Jordan had been an afterthought for most Hawks fans until he burst onto the scene in Arizona. If he is able to continue to produce in his return to the field, he could easily fill multiple roles on the defensive line over the final seven games, perhaps most importantly allowing the team to rest Michael Bennett a bit more. Bennett, whose 32nd birthday is Monday, has played over 80% of defensive snaps in every single game this season, and while he has thus far maintained his productivity, being spelled some down the stretch might pay off once the postseason arrives.
This means, Jordan’s on-field contributions down the stretch could be huge, but he could have a huge impact off the field after the season as well.
While Jordan is slated to be a restricted free agent, if he continues playing as well as he did on Thursday night, he will easily warrant an RFA tender with the only question being at at what level the team will the tender him. For 2018 the original round tender will likely be in the $1.95M range, a second round tender is likely to carry a $2.95M price tag and those players who are tendered at the first round level should cost somewhere in the $4.25M range. (Author’s note: those tender amounts are estimates. The final amounts will not likely be announced until March.)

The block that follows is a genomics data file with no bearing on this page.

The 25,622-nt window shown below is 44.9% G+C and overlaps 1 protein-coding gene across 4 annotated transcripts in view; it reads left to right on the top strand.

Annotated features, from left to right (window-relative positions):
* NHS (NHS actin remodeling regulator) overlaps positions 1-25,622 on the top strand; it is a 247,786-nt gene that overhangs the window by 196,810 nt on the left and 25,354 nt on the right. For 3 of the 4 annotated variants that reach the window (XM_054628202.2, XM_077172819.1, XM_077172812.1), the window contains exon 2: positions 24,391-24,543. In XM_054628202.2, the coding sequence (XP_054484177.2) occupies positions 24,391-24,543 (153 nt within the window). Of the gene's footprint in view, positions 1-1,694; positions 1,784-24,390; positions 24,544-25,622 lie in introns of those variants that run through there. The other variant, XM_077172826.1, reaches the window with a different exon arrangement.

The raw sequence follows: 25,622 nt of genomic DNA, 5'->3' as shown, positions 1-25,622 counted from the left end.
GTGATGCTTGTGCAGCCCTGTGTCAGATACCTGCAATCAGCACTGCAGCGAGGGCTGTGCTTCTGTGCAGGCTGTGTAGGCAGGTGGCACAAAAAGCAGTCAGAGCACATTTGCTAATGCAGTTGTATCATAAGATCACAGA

Jordan, as both a former number three overall pick in the draft and a fantastic comeback story, is likely to attract significant attention. In addition, the free agent market for defensive linemen has been hot, to say the least, the past couple of years. In 2017 there were 13 defensive linemen who signed multi-year contracts that carried an average annual value of $3M or more, with an additional three players signing one year deals at or above that amount. If the threshold is dropped just $90,000 down to $2.91M, the number increases to 15 players who signed multi-year deals at or above $2.91M in average annual value. Going back one more offseason to 2016, there were 15 defensive linemen signed to multi-year deals at $3M or more, and one more signed to a one-year deal for that amount.